• The Coalition members note that the new Board has acted professionally and harmoniously and welcome the new level of oversight introduced to this important project.

Culture of NBN Co

  • The Strategic Review has identified that NBN Co currently has some very significant limitations in terms of performance, capabilities and culture. The building of a national broadband network is a huge, complex undertaking. In order to achieve its objectives, a major transformation of  NBN Co is required[27].
  • Between the widespread deployment of fibre to the cabinet plus VDSL2, the emergence of vectoring and bonding, the initial commercial trialing of fibre to the distribution point, and emerging protocols such as g.fast, the past five years has seen significant technological advancements in the way copper is used[28].
  • A more nimble approach to designing (and imagining) the NBN can preserve this technological optionality.
  • If investment decisions can be deferred until demand either materializes or can reasonably be foreseen, savings arising from the time value of money are not the only economic value generated.
  • In plain terms this means keeping the option open of doing something different than what might seem at a certain point in time to be the answer – of responding to changing technology and changing market conditions.
  • The Strategic Review found that changing the culture and re-directing and re-focusing the organisation will take several months, so while there may be some short-term uncertainty, transforming the organisation will be critical to  its success[29].
  • The Strategic Review recommends this transformation address: reinforcing and aligning the leadership and governance; investing to lift and leverage capabilities in key areas such as dealing with partners, project management and capabilities in copper and HFC; and defining an operating model with clear accountabilities and performance metrics overall and by function[30].
  • The Independent Assessment identified areas requiring improvement in relation to the culture and leadership of NBN Co[31]:
    • Staff cite many examples of inaccurate information, lack of robust challenge, fear of contradicting senior staff, and mistrust in the motives of some leaders.
    • Duplication of roles across some functions has impeded collaboration, confused roles, and reduced efficiency.
  • A number of examples exist of the professional staff of the NBN being unable to tell their political superiors news they didn’t want to hear:
    • Former CEO Mike Quigley recently told an industry conference: “You do think, should I have been more conservative? But the timescales are already set for you, the time frames are already put out there for you so there’s not much you can do.”[32] 
    • Additionally, when former Board Member Diane Smith-Gander was asked whether the former board had asked the Government to conduct a cost-benefit analysis into the NBN, she said: “Think about the notion of suggesting anything to Minister Conroy.”[33]
  • NBN Co Executive Chairman, Dr Switkowski has suggested the culture at NBN Co has not been conducive to producing accurate information about the NBN. Dr Switkowski stated:

“I think this followed a line of questioning that suggested that there was a lot of data being published routinely by NBN in the past and that that data is now of a different form and less voluminous than it used to be. That, broadly stated, is correct. But as we have said in this forum and in the subcommittee forums, what was very, very clear as it changed over in the September-October period was that within NBN there was this culture of acquiescing or even supporting quite unreasonable forecasts—unreasonably optimistic—and not recognising that the actual performance and the trend was moving sufficiently far away from those forecasts as to make the gap unable to be closed under any set of reasonable interventions. The information that was out there, aside from the headlines that generated it in the media, in business and in households as to the imminence of access to the NBN was uneven in its accuracy. There were colours on maps that said NBN is in your area and you will be able to connect within whatever the number was—12 months. Twelve months later, that was still the case and it was still 12 months out. I do not for a moment criticise the original intent—I think the intent was good; it was to be complete in the disclosure of the information—but it was not kept accurate or current. Then as the pressure increased on NBN, in terms of our failure to hit targets, those maps were not adjusted and those forecasts were not adjusted finely enough. In the end, I thought—others did too—that they were misleading. So we have cut back on the maps, indicating only those areas where we know construction has commenced and where we are confident that a person reading those maps can reasonably conclude that they will be connected in a reasonable period of time”[34].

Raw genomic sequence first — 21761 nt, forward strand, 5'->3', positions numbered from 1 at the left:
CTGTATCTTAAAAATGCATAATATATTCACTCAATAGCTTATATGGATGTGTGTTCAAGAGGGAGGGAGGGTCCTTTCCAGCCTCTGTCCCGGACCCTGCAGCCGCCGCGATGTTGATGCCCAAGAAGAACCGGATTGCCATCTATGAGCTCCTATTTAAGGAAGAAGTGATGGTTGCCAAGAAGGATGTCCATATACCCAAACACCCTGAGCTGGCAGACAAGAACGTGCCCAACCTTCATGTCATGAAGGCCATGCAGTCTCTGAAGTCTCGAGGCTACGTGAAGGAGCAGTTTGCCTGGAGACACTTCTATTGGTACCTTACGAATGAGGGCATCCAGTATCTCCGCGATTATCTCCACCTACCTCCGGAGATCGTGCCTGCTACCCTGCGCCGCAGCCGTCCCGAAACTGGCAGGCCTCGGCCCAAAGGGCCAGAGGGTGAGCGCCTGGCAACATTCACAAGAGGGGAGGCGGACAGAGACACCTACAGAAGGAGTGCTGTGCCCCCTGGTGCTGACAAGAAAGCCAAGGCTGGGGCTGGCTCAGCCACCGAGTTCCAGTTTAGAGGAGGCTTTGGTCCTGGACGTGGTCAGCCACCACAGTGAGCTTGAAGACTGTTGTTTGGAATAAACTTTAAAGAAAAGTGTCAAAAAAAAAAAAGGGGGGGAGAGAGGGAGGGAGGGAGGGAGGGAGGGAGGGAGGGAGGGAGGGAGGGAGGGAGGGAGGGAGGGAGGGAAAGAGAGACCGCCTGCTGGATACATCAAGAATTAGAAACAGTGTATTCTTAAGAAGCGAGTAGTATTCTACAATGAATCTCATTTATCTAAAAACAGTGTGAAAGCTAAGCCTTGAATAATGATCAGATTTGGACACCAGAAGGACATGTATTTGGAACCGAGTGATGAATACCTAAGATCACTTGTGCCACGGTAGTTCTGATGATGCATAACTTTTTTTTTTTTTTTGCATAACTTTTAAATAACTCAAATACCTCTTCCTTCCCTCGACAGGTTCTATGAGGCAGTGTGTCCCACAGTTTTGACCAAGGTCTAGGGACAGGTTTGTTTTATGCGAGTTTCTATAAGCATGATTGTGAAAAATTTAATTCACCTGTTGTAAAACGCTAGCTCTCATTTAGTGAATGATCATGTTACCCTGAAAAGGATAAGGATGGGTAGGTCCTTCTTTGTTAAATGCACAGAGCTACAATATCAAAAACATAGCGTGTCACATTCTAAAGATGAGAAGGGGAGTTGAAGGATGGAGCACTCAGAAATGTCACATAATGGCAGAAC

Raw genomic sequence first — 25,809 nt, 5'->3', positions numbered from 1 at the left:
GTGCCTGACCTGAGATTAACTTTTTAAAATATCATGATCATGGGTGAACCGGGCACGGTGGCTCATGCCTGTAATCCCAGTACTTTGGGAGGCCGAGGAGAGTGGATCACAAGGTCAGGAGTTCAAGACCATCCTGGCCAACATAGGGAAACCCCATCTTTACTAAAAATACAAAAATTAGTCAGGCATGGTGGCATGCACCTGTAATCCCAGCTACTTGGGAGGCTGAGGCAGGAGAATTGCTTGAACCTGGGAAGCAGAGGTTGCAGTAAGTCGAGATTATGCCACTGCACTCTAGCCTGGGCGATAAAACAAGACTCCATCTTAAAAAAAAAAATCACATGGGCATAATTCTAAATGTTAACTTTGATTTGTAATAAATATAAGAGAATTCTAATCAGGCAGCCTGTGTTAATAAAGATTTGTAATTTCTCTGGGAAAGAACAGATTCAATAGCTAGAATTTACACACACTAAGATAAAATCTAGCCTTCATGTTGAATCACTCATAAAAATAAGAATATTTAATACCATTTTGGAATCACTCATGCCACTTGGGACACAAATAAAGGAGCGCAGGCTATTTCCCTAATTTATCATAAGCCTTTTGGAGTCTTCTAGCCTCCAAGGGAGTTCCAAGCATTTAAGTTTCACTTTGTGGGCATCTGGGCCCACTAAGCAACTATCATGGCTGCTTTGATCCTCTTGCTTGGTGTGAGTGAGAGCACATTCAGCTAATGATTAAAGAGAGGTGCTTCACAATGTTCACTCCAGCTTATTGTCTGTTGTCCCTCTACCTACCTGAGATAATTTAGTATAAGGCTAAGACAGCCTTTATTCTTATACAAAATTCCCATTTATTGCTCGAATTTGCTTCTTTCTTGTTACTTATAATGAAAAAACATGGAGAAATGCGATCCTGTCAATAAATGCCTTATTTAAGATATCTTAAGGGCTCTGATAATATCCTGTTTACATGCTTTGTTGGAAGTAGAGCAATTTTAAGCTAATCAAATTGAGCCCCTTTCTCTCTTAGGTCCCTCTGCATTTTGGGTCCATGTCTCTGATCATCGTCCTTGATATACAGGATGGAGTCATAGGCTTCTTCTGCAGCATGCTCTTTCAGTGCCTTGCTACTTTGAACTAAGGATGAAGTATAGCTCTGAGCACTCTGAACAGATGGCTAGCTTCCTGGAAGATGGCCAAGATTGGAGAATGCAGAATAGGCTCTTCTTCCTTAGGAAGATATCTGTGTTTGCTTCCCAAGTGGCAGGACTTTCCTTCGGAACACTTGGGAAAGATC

NBN Transparency

  • The Chair’s report stressed the importance of transparency in the NBN project.
  • The Coalition members note the Chair has not lost her sense of irony.  The shortfalls of the previous Labor Government when it comes to transparency were legend:
    • The Labor cabinet was briefed ahead of the election that delays had increased funding costs on the project by $1.4 billion and that consultants KPMG had warned the Government the rollout targets were “presenting a significant risk to the project” and that this “has not been achieved in any international comparison”[35].  Yet Communications Minister Anthony Albanese told the ABC ahead of the election, “the corporate plan was considered by KPMG. They found that it was, in terms of the timelines and the costings, that all the assumptions were good.”[36]